Now, look younger without surgery
Scientists have discovered new approaches to look younger and slow ageing without having to undergo surgical processes. The new process addresses skin laxity by...fashion and trends Updated: Aug 06, 2010 17:38 IST
Scientists have discovered new approaches to look younger and slow ageing without having to undergo surgical processes.
The new process addresses skin laxity by combining soft tissue fillers and skin tightening techniques.
"Dermatologists no longer view the aging face as specific wrinkles or folds, but instead look at the face as a whole with what can be imagined as soft tissue scaffolding below the skin surface that supports the deep underlying fat," said Dr. Marian E. Northington, from University of Alabama in Birmingham.
Northington is using soft-tissue fillers to enhance and restore volume loss in the cheek area, thereby smoothing nasolabial folds (the wrinkles that form along the bottom of the nose to the corners of the mouth).
Northington's first step is to ask her patients what bothers them about their face so together they can openly decide how best to address their age-related concerns.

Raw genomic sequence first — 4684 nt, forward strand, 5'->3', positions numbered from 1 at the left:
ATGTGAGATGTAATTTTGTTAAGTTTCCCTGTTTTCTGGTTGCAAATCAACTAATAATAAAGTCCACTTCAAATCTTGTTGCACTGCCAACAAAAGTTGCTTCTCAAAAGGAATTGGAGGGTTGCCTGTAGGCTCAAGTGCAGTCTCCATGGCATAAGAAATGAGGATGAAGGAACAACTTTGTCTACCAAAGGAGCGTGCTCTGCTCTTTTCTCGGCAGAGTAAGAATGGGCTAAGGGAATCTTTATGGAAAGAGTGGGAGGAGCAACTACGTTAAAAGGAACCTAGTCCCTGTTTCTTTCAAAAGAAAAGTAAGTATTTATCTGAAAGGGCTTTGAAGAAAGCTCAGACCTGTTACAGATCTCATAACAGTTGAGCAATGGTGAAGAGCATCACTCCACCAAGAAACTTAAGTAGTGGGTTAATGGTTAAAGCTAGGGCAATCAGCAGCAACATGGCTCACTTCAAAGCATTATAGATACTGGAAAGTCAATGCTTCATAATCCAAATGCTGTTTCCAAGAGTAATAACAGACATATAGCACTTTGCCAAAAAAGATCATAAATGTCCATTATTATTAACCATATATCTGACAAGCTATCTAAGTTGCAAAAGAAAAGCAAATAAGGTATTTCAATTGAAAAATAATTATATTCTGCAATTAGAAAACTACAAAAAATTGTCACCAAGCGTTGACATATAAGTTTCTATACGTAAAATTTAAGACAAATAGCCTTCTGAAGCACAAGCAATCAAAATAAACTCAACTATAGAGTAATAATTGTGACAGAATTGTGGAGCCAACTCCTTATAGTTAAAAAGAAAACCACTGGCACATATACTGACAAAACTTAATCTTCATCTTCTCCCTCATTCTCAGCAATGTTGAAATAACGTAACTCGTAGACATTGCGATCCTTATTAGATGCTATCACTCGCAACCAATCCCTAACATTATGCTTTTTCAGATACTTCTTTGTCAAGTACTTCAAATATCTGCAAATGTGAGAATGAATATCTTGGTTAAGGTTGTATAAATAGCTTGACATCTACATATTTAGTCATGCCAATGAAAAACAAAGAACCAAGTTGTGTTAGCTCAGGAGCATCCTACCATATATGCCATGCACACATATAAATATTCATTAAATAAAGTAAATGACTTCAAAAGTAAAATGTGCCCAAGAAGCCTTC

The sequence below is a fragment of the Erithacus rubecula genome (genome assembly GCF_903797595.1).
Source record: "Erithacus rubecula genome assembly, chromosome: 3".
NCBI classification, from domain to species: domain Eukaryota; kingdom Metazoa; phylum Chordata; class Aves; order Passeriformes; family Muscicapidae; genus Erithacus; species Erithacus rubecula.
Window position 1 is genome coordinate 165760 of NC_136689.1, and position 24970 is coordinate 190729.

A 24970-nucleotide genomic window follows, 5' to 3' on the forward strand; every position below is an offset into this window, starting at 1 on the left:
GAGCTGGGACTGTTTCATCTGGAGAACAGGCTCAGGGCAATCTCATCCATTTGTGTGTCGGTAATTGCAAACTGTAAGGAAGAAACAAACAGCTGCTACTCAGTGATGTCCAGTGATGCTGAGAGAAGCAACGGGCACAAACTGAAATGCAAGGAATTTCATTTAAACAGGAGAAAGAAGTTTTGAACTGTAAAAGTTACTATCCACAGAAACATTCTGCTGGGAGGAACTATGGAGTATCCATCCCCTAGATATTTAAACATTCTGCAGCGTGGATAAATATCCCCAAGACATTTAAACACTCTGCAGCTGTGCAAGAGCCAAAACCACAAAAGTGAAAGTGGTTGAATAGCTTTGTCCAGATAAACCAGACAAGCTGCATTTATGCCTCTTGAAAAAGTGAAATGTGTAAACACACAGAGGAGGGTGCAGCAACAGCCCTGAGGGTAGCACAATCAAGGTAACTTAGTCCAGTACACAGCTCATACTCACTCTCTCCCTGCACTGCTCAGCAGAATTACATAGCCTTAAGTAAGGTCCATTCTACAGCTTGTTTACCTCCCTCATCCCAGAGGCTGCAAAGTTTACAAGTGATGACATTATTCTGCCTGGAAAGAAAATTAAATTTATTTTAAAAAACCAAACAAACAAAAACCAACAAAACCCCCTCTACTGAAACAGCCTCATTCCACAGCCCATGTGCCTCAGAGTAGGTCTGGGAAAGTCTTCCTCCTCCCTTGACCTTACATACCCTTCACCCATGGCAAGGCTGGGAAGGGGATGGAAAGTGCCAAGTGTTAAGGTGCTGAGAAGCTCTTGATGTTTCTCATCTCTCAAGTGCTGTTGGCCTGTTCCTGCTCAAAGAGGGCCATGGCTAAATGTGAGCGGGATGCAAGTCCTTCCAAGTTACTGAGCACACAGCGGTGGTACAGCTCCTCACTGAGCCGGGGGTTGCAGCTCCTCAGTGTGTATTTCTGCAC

She explained that today deeper, thicker fillers - such as polylactic acid, calcium hydroxylapatite, polymethyl methacrylate, and hyaluronic acid can be used in large areas to rebuild the lost volume in the cheek.
"The more we learn about facial anatomy, particularly the different fat compartments of the cheek - or the superficial and deep areas of discrete fat extending toward the middle of the face - the greater precision we can bring to our ability to restore fullness, shape and contour the cheek and accomplish volumetric lifting," said Northington.
"In fact, volumetric enhancement using thicker, deeper fillers is fast becoming the primary cornerstone of our facial rejuvenation approach for those who seek a youthful look without major surgery."
The fractional RF device employs heat energy, which is delivered to the dermis using fractionated bipolar radiofrequency technology.
The thermal damage stimulates wound healing with the subsequent new collagen forming thicker, more elastic skin tissue. Through the wound healing process, tissue contraction and skin tightening are observed.
"The fractional treatment patterns and unique energy delivery system of this technology hold potential for improved skin tightening and skin texture," said Northington.
Northington advised those with concerns about aging skin to discuss the most appropriate preventative strategies with their dermatologist, such as the daily use of a broad-spectrum sunscreen with a Sun Protection Factor (SPF) 30 or higher, and the latest topical, non-surgical and surgical treatment options.
First Published: Aug 06, 2010 16:55 IST